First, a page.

Monday, September 18, 2006

Loaded Gun

I once witnessed a colleague entering a meeting room with a loaded machine gun. She calmly sat down at the end of the meeting table and waited for our boss, who was sitting at the other end of the table, to issue a list of demands and mildly contradict her (just once). At which point she stood up, raging. She switched the rifle off safety, onto automatic and fired the entire magazine of live bullets at the poor man. He fell back in his chair, eyes agog. As witnesses our eyes and mouths were equally agog as we cleared away from the sides of the table in shock.

OK, it wasn’t quite so dramatic. She didn’t have a gun (thank goodness). But she clearly went into the meeting waiting for the boss man to say something, anything, that she disagreed with. With the aim of responding as vigorously as possible. And then she pounced. Perhaps it wasn’t pre-empted but it seemed that the boss man was doomed from the first moment and if it hadn’t happened then, it would have happened soon thereafter. Although clearly angry and shocked beyond compare the boss man responded remarkably calmly to the assault, addressing his long response (after we had all taken a huge breath to recover from what we had just witnessed) to all of us but clearly with a single audience in mind. Shortly thereafter I was running the project on my own.*

What struck me in this tale is the similarity to the current
furore regarding the Pope’s recent comments on Islam. What he uttered was insensitive and for someone who should be as circumspect in his speech as Ben Bernanke it does seem a little rash. But I see a remarkable similarity between this and the incident I have just described above. The reaction to the Pope’s utterance is the result of similar type of build-up of tensions, unresolved differences of opinion and frustrations as that experienced by my colleague. Somewhere along the line these frustrations manifest into a caged reaction that waits desperately for the opportunity to break free and pounce on its victim. If the caged reaction didn’t get the chance to pounce on the Pope last week it would have simply pounced on someone or something else this week (or next week). Sadly by the time that these frustrations get to this level of impasse there is little that can be done to salvage the relationship.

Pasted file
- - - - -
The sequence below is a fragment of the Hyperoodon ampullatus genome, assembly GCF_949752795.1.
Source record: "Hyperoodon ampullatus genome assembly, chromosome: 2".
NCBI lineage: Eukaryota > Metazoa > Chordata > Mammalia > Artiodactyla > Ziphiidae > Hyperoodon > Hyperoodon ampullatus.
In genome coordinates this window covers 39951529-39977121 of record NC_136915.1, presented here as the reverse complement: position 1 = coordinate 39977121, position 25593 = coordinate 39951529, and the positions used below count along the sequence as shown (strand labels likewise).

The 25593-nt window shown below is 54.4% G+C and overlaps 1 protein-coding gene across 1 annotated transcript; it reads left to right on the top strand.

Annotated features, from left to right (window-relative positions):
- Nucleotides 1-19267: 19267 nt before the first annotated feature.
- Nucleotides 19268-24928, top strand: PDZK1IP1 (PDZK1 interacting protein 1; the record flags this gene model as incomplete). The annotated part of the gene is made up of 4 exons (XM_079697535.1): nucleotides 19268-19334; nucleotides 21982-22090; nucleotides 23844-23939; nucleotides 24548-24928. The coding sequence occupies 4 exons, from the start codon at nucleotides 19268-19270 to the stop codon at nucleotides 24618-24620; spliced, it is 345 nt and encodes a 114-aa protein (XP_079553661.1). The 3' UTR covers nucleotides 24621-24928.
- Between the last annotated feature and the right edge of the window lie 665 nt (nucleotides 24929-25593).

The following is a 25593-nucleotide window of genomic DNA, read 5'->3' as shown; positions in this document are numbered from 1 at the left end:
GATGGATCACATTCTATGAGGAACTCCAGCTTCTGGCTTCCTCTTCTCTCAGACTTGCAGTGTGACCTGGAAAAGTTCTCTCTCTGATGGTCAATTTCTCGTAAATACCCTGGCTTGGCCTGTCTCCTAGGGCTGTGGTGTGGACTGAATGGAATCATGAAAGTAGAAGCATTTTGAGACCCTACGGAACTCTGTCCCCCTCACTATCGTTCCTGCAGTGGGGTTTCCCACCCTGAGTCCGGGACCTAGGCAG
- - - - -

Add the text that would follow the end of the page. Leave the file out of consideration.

The grave problem here is that the build-up and the release of this tension will have a profound impact on all of us. For the first time ever in my life the horrific thought has crossed my mind that I may become a participant in a world war in my lifetime. Hopefully this prediction is as flawed and off target as my regular sports predictions but it will take great leadership to diffuse this global time bomb that we are all sitting on. I'm just not sure that such leadership exists.

UPDATE: I finally got around to reading a translation the Pope's full speech . A solidly argued piece of work it is, and read in context I retract my previous conlcusion that the use of the quote was rash. It's part of a well structured argument - not a voicing of his own opinion. Laurence has more commentary here. My loaded gun analogy remains relevant though.

*Interestingly this incident, which is still regaled today by those who were there, would seem to be career suicide (on the part of the 'shooter'), but it hasn’t been at all and now some years later she is on a par in the hierarchy with the said boss man. But that is another story...


VallyP said...

I fear you are right, even if I sincerely hope you are wrong. What still mystifies me is that apart from the obvious built up of tensions in the middle and near east, why has the entire international community become so polarised. How and when did this happen? It seems to have crept up on the rest of us unawares while we were distracted in watching the deterioration of affairs in the middle east. It's rather like turning away from the conflict and finding it's reared up behind you.

ATW said...

Where's John Lennon when we need him?